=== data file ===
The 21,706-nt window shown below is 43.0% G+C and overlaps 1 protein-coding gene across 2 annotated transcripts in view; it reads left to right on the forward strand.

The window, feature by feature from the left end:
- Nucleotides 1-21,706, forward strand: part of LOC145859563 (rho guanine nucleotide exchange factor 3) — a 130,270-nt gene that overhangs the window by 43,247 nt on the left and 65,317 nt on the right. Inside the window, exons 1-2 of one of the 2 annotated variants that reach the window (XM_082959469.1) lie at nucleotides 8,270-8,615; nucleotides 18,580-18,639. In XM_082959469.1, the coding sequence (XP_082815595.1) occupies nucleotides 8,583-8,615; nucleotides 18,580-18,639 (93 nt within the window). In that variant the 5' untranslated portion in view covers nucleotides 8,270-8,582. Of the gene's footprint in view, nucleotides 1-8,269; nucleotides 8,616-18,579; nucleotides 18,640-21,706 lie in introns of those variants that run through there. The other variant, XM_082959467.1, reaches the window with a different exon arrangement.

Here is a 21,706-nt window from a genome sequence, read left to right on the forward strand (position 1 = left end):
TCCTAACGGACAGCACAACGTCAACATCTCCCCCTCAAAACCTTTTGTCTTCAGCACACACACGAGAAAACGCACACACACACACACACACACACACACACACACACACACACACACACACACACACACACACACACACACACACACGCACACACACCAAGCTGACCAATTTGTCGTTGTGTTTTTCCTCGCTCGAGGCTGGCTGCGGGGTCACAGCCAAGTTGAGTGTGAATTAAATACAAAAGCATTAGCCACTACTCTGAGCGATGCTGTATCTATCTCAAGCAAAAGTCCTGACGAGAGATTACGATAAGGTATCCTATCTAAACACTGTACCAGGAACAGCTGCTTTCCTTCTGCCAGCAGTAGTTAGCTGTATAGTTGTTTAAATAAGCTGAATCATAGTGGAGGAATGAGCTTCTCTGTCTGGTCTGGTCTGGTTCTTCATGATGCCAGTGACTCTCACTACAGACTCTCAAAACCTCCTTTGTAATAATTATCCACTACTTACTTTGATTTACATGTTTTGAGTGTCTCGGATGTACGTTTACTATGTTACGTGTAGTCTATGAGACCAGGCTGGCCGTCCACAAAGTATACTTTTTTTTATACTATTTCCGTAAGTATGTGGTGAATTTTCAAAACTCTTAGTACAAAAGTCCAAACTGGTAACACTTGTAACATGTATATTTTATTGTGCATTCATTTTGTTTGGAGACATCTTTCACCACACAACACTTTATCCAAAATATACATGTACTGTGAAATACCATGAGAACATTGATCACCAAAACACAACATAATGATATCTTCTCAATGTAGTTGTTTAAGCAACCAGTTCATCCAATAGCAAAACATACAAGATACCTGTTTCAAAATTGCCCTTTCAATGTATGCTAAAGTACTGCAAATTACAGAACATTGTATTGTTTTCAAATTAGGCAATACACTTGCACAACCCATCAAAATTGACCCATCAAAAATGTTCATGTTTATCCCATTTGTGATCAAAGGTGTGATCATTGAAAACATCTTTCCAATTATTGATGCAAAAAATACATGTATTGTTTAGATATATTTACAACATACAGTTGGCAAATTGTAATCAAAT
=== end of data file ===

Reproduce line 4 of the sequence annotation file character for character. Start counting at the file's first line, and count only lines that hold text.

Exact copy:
Here is a 21,706-nt window from a genome sequence, read left to right on the forward strand (position 1 = left end):